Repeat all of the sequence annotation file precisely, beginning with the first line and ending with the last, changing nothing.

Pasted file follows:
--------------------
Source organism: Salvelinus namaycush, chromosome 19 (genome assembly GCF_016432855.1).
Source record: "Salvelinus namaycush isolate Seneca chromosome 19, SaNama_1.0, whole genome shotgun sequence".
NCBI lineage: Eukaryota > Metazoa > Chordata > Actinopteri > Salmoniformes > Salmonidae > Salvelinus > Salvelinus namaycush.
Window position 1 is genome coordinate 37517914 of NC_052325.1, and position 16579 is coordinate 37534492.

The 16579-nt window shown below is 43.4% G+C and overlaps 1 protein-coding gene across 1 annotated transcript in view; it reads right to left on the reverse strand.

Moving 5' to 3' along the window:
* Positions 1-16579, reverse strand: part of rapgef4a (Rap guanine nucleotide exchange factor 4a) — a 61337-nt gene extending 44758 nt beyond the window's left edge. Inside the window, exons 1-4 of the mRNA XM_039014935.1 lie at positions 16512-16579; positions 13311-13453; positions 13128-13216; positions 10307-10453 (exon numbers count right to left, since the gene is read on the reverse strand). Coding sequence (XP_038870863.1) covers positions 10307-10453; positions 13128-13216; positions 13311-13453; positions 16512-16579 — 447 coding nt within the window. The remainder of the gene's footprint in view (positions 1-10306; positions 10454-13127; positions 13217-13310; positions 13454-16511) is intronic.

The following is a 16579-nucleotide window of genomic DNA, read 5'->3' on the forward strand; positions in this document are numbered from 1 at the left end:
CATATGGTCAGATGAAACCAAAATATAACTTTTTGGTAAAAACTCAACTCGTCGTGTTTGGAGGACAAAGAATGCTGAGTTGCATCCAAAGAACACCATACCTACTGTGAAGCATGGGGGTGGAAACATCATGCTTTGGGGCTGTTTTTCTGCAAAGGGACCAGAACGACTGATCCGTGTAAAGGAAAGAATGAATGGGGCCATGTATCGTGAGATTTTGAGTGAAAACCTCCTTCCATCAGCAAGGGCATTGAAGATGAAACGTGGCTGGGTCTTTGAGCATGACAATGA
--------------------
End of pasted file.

Source organism: Salvelinus namaycush, chromosome 19 (genome assembly GCF_016432855.1).
Source record: "Salvelinus namaycush isolate Seneca chromosome 19, SaNama_1.0, whole genome shotgun sequence".
NCBI lineage: Eukaryota > Metazoa > Chordata > Actinopteri > Salmoniformes > Salmonidae > Salvelinus > Salvelinus namaycush.
Window position 1 is genome coordinate 37517914 of NC_052325.1, and position 16579 is coordinate 37534492.

The 16579-nt window shown below is 43.4% G+C and overlaps 1 protein-coding gene across 1 annotated transcript in view; it reads right to left on the reverse strand.

Moving 5' to 3' along the window:
* Positions 1-16579, reverse strand: part of rapgef4a (Rap guanine nucleotide exchange factor 4a) — a 61337-nt gene extending 44758 nt beyond the window's left edge. Inside the window, exons 1-4 of the mRNA XM_039014935.1 lie at positions 16512-16579; positions 13311-13453; positions 13128-13216; positions 10307-10453 (exon numbers count right to left, since the gene is read on the reverse strand). Coding sequence (XP_038870863.1) covers positions 10307-10453; positions 13128-13216; positions 13311-13453; positions 16512-16579 — 447 coding nt within the window. The remainder of the gene's footprint in view (positions 1-10306; positions 10454-13127; positions 13217-13310; positions 13454-16511) is intronic.

The following is a 16579-nucleotide window of genomic DNA, read 5'->3' on the forward strand; positions in this document are numbered from 1 at the left end:
CATATGGTCAGATGAAACCAAAATATAACTTTTTGGTAAAAACTCAACTCGTCGTGTTTGGAGGACAAAGAATGCTGAGTTGCATCCAAAGAACACCATACCTACTGTGAAGCATGGGGGTGGAAACATCATGCTTTGGGGCTGTTTTTCTGCAAAGGGACCAGAACGACTGATCCGTGTAAAGGAAAGAATGAATGGGGCCATGTATCGTGAGATTTTGAGTGAAAACCTCCTTCCATCAGCAAGGGCATTGAAGATGAAACGTGGCTGGGTCTTTGAGCATGACAATGA